Philip found Nathanael and told him, “We have found the one about whom Moses wrote in the law, and also the prophets, Jesus, son of Joseph, from Nazareth” (Jn 1:45). Philip’s statement that “we have found the one” is interesting, because if you read just a few verses earlier in verse 43, Jesus, when he decided to go to Galilee, is the one who found Philip. And we then see, as happened in yesterday’s account with Andrew, Philip goes to share about his encounter with another, and finds Nathanael.
Philip, as did Andrew, shows that he also does not fully comprehend the fullness of who Jesus is. He does believe him to be the promised Messiah that they have been waiting for, but as with all the Apostles, they would not come to a full realization of what this meant beyond their preconceived notion of who the Messiah was until after the Resurrection, Ascension, and the coming of the Holy Spirit at Pentecost. Nathanael, himself hesitates because of his prejudicial, knee jerk reaction, “Can anything good come from Nazareth?” This is most likely a sarcastic response, a dig, meant to be humorous.
The Apostles and those who encounter Jesus do so from the context and construct of their present life and understanding. It takes time for them as they watch him, live with him, and experience him, and are transformed by him, to come to realize that he is who he claims to be: fully God and fully man. Jesus is not just a mingling of the two, not just fifty percent human and fifty percent God. He is fully God and fully man. Jesus does not expect them to grasp this on their first meeting either. Jesus encounters each person where they are, in the midst of their woundedness, sinfulness, and chaos, but he sees their potential, he calls them to a higher level.
Nathaniel does follow Philip and is stunned that Jesus saw him under the fig tree. Jesus sidesteps Nathanael’s moment of wonder and mentions to him, and so to all who follow him that they “will see greater things than this” (Jn 1:50). Jesus here is, “stressing the need to transcend contemporary messianic expectations. Faith based on miracles will not suffice; something more is needed. This greater faith will enable all the disciples to see the revelation of the heavenly with Jesus, the Son of Man” (Moloney, 57). This deeper spiritual maturity of knowing Jesus as the Son of God and the Son of Man, will come about with more time, as they continue to develop their relationship with Jesus, especially as they experience the fullness of his Paschal Mystery.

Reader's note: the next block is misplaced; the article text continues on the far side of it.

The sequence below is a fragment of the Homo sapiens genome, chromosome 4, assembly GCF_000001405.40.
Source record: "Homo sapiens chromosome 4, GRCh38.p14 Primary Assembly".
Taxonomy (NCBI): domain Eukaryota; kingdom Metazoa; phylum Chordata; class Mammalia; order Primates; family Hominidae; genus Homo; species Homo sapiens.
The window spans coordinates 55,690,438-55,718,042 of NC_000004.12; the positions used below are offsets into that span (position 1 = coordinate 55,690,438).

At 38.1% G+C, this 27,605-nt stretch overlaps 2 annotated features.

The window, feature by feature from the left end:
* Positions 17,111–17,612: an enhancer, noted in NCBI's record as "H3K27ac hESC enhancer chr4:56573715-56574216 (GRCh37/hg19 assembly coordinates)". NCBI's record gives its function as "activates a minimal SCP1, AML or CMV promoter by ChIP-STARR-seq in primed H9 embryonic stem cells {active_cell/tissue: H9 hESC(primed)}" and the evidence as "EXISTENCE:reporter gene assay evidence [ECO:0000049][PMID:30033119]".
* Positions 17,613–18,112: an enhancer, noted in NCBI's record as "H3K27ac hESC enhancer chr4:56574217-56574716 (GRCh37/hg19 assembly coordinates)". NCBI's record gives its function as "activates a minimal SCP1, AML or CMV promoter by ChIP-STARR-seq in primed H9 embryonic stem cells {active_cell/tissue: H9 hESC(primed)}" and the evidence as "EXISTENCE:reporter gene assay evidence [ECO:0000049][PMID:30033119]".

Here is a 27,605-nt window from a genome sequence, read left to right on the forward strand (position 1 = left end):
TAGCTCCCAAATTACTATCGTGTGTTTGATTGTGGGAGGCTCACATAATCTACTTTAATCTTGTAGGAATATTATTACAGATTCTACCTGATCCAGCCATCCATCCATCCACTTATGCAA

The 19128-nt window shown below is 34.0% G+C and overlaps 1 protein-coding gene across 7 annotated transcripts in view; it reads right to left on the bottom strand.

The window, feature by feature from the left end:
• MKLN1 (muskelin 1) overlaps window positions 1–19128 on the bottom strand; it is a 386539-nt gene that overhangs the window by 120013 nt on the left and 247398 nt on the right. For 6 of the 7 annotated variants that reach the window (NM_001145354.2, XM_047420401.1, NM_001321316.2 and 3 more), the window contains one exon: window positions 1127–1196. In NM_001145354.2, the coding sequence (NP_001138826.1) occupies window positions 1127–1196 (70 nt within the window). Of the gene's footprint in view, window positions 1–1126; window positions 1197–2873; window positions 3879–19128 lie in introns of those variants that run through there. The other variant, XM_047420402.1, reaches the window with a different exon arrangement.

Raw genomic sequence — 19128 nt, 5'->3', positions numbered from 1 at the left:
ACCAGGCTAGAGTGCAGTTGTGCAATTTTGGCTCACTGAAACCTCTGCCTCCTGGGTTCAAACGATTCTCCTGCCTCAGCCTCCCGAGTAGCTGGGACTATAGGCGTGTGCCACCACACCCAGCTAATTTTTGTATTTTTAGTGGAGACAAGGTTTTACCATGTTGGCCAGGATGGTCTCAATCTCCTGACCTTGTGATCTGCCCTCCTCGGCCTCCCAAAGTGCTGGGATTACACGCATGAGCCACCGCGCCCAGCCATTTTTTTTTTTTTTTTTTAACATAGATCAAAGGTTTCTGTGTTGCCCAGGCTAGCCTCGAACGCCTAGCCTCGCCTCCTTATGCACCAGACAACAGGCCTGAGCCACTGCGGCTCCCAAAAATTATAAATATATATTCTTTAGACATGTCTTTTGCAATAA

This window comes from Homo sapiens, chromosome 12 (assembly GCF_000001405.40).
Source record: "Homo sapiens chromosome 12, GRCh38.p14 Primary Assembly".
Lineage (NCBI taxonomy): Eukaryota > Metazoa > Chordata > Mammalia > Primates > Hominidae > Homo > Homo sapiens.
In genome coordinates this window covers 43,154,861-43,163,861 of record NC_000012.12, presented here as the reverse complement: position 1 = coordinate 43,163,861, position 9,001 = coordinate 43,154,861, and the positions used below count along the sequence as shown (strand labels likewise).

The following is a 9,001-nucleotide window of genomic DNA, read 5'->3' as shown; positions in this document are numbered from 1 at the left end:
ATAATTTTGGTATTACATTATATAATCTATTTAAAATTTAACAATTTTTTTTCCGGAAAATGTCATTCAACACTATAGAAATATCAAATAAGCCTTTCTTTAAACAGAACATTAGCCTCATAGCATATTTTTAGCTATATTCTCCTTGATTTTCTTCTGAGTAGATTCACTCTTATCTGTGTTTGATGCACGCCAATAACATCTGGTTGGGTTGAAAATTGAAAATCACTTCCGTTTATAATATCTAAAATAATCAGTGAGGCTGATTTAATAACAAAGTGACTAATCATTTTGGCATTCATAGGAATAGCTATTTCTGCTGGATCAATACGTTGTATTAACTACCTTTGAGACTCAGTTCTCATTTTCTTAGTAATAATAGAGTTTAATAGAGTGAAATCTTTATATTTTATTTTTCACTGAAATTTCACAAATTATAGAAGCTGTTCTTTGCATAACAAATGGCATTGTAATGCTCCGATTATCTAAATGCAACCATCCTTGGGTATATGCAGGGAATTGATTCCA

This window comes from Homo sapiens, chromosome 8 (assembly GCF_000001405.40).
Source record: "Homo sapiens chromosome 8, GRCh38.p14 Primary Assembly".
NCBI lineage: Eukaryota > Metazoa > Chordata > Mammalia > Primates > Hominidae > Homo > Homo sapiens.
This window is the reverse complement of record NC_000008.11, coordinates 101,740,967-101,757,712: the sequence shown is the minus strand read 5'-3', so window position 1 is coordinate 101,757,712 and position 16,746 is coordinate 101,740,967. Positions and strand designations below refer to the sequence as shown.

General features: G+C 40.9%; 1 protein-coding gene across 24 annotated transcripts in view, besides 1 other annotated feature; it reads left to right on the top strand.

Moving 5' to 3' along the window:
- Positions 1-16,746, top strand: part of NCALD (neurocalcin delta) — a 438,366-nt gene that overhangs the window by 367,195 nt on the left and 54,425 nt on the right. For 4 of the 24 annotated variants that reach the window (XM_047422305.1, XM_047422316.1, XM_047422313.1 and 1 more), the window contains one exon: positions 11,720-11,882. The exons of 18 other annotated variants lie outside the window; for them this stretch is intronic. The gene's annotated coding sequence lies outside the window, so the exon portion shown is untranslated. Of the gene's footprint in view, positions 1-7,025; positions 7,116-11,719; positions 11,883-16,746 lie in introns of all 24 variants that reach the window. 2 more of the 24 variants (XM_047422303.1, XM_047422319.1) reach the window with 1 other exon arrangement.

As Jesus found Philip, he looks to find each one of us today in 2019 as well. He finds us as we are, in our confusion, sin, and imperfections, and he loves us anyway. As in the parable of the shepherd leaving the ninety-nine sheep to find the one, Jesus seeks for each one of us (cf. Lk 15:1-7). At the same time we are searching, longing for him. As U2 sings, “I still haven’t found what I’m looking for”, Bruce Springsteen sings, “Everybody’s got a hungry heart”, and St Augustine writes, ” You have made us for yourself, O Lord, and we are restless until we rest in thee”, we long in the very depths of our being to find and be found by our Creator, the one who made us for himself. Nothing material or finite will satisfy, that is why the return lines are so long this time of year! As we reach up for God, we find we do so because he is already reaching down for us. Our seeking for God is already an answer to his invitation to follow him.
When we find and are found by Jesus, may we react in the same way as did Philip and Andrew. May we make Jesus the center of our life, our fundamental option or end goal, and go out and share our experience of him with another, just as one would do with any great news! We do not need to feel apprehensive about not fully comprehending the Mystery of Jesus. As the Apostles did, we just need to trust in him, for Jesus sees our potential. He will guide us as we continue to develop a relationship with him, through our prayer, study, worship, and service, and know that the Holy Spirit will give us the words to speak at the proper time. We just need to witness when moved by the Spirit and share our story of how the God made man is making an impact on our life, mostly through our actions and how we treat one another with dignity and respect. May our hearts and minds also be open to the potential Jesus sees in us and be prepared for “greater things” to come!
Photo: Statue of Sacred Heart of Jesus on the grounds of St Peter Catholic Church in Jupiter, FL
Moloney, S.D.B., Francis J. The Gospel of John in Sacra Pagina. Edited by Daniel J. Harrington, S.J. Collegeville, MN: Liturgical Press, 1998.
Link to the Mass readings for Saturday, January 5, 2019:

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